How Big Is The Bureaucracy

You may have heard of the blogger, Foseti, but he’s a new voice to me. I came across him in one of Arnold Kling’s Econlog posts. Foseti is a government worker writing anonymously and writing well. He’s well worth a visit.

Anyway the whole point is that he points to an article at the National Review by Iain Murray, the point of which is to derive some estimate of the actual number of workers in the US that derive their income from government in some manner. The startling number he comes up with is 40 million.

When we add up the true size of the federal workforce — civil servants, postal workers, military personnel, contractors, grantees, and bailed-out businesses — and add in state- and local-government employees — civil servants, teachers, firefighters, and police officers — we reach the astonishing figure of nearly 40 million Americans employed in some way by government. That means that about 17 percent of the American labor pool — one in every six workers — owes its living to the taxpayer.

You will probably like me have some bit of quibbling to do with the manner in which the estimate is derived. Frankly, it probably over-estimates the number dependent on taxes for their incomes, but even if it’s off by 10% or even 20% it’s still a staggering number.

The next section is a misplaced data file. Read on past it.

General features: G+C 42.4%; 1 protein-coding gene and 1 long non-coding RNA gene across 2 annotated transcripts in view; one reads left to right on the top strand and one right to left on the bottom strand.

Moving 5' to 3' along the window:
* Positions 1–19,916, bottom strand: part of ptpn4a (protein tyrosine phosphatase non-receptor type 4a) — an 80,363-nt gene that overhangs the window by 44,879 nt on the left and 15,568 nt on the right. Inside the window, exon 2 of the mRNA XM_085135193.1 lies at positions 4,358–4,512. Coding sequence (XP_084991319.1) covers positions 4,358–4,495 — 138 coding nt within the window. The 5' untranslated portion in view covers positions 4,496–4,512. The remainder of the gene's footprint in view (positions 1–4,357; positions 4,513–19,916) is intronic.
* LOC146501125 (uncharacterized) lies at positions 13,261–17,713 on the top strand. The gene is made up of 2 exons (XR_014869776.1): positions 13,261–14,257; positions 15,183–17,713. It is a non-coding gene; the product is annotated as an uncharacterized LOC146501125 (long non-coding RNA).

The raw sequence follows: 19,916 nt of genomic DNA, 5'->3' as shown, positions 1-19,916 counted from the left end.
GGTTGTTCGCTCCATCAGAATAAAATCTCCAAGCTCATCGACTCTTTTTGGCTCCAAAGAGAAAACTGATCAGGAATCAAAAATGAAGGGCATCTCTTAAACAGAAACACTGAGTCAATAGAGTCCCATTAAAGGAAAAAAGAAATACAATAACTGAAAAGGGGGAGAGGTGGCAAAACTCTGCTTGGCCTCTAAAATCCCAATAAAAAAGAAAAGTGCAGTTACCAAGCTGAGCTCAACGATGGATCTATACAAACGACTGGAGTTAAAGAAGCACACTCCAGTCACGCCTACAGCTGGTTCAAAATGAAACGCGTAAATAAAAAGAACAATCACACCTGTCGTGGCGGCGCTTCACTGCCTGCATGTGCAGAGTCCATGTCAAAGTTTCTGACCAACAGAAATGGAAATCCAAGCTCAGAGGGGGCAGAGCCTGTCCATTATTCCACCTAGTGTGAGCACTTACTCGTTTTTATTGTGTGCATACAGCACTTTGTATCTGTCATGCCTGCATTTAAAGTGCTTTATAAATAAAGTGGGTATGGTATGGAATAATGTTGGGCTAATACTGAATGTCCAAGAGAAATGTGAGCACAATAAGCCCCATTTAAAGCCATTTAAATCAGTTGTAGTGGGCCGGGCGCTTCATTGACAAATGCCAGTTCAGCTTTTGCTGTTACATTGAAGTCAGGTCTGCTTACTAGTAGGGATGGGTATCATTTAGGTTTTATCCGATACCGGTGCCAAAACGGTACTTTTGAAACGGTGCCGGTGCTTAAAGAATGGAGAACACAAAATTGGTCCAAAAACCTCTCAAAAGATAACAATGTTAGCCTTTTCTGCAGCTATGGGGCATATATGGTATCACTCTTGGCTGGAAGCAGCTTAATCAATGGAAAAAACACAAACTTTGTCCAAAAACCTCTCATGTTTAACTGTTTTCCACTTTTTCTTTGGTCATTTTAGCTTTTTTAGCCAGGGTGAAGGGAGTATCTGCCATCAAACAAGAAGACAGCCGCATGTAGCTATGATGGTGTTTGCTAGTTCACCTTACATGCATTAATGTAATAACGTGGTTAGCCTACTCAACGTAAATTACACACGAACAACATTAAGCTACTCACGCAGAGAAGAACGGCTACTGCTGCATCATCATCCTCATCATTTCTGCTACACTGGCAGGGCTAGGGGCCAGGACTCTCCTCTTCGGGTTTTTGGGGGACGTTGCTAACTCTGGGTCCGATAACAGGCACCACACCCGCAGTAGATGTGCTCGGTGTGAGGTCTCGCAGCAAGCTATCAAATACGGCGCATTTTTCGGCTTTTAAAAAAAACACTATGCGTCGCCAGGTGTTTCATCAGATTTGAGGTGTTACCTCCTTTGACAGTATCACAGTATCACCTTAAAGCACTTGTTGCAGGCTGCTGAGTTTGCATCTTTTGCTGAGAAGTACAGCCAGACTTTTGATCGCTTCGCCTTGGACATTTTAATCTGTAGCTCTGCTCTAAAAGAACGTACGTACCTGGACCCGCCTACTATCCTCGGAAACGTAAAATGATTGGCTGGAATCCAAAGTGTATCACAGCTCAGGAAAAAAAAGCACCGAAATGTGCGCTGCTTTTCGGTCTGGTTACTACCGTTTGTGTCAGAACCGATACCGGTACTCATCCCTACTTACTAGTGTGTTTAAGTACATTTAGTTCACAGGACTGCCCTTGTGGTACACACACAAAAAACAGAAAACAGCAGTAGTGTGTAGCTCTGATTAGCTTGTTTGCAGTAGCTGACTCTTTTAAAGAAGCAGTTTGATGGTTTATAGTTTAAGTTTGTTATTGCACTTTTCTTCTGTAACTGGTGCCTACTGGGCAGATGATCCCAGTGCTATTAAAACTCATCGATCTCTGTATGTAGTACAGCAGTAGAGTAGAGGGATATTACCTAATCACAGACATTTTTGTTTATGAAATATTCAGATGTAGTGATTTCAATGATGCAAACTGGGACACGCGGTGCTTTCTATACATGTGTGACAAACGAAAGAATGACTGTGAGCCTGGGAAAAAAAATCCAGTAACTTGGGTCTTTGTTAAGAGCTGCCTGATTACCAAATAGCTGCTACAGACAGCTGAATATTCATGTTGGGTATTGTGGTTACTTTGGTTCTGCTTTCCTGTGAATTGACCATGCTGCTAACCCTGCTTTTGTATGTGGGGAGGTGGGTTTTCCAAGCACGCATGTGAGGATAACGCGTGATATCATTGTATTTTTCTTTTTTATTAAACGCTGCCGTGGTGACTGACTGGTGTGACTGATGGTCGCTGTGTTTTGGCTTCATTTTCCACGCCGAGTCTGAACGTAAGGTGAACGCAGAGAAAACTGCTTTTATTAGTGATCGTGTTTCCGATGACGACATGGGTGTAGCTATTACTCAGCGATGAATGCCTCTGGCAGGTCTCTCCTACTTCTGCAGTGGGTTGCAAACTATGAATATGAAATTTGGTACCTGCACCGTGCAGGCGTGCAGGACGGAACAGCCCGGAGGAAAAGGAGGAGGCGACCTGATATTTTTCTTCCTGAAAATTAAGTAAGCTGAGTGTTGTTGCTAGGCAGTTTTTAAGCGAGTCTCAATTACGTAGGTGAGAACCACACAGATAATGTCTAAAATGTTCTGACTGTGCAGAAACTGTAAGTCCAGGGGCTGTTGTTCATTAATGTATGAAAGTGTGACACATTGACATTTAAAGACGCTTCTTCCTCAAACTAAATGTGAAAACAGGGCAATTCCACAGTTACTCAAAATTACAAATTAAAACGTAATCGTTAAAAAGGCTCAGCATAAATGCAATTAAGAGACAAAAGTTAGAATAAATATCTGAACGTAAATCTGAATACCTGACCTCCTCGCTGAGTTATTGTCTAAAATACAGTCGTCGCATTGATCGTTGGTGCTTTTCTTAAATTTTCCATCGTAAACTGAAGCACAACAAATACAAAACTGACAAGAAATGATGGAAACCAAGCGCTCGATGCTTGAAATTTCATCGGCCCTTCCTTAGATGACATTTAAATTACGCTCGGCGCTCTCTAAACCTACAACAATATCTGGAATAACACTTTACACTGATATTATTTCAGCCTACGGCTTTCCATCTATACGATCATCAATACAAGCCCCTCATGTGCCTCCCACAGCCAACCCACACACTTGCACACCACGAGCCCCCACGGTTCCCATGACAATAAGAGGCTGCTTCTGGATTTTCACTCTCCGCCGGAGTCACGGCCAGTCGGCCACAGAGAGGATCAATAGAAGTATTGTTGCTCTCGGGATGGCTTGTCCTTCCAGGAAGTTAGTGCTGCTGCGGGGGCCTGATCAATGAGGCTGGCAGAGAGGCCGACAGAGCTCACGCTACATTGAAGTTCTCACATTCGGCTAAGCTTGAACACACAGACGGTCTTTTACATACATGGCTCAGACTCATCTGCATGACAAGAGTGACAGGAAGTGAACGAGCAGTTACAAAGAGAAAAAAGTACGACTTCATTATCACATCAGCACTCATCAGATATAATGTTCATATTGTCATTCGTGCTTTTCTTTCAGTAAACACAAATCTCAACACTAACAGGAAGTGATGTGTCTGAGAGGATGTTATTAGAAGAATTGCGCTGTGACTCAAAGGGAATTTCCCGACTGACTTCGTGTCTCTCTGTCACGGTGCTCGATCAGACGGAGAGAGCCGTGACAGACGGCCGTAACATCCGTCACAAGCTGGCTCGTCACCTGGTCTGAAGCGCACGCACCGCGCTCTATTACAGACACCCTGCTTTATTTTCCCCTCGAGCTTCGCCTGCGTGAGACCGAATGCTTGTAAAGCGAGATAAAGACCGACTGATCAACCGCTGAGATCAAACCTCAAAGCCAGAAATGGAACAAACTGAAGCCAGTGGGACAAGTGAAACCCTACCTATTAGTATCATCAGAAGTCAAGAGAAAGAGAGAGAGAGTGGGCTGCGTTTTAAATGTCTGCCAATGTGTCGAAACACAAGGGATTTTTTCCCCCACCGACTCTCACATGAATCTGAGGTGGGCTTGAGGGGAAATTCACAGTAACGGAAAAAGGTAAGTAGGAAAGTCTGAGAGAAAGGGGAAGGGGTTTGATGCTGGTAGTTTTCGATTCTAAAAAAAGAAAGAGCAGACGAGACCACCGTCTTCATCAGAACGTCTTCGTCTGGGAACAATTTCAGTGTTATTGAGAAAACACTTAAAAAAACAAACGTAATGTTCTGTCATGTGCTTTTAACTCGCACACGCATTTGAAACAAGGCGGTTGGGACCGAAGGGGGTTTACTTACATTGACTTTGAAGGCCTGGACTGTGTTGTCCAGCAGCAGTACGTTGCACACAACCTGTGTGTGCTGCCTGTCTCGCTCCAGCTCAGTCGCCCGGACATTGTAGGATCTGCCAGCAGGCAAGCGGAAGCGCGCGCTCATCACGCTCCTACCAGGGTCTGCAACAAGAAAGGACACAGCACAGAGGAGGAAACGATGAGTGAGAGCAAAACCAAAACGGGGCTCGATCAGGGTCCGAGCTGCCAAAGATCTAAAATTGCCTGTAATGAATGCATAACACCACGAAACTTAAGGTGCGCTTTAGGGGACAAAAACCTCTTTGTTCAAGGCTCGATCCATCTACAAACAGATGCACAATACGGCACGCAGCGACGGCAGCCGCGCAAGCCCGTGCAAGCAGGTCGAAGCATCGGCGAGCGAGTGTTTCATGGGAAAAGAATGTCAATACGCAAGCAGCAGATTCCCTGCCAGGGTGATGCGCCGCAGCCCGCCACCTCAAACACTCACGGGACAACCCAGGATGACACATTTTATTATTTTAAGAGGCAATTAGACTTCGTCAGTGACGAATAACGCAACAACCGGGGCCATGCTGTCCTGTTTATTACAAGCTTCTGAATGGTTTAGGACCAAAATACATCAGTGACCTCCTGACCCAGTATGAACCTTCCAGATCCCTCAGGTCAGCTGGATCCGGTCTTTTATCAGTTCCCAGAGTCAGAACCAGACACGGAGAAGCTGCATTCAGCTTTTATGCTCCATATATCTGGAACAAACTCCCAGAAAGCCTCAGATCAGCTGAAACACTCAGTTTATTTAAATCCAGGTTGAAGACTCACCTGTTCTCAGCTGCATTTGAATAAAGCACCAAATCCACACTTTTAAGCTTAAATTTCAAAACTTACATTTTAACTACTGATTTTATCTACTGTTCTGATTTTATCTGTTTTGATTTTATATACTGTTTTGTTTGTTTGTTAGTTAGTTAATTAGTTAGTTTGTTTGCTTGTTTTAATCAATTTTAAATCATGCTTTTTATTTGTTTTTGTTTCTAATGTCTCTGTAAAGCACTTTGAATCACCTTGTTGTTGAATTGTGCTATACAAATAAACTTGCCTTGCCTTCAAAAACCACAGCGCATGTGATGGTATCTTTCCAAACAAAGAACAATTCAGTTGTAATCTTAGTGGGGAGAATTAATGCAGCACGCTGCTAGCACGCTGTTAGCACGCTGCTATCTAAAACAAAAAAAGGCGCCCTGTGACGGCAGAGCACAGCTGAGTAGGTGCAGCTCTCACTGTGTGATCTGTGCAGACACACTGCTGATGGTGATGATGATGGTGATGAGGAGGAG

In fact it poses a couple of interesting questions. Is it possible, given the sheer size of the number of workers receiving a check from the government and their understandable self-interest in the maintenance of the status quo, to truly reduce the size and scope of government? Assuming the answer to that question is yes, how would you employ that many disenfranchised people?

I would be interested in your take. My gut tells me that we are probably past the point at which voluntary downsizing has a chance of success in any meaningful sense. Which suggests that crisis – probably financial – will be the proximate cause of realignment.

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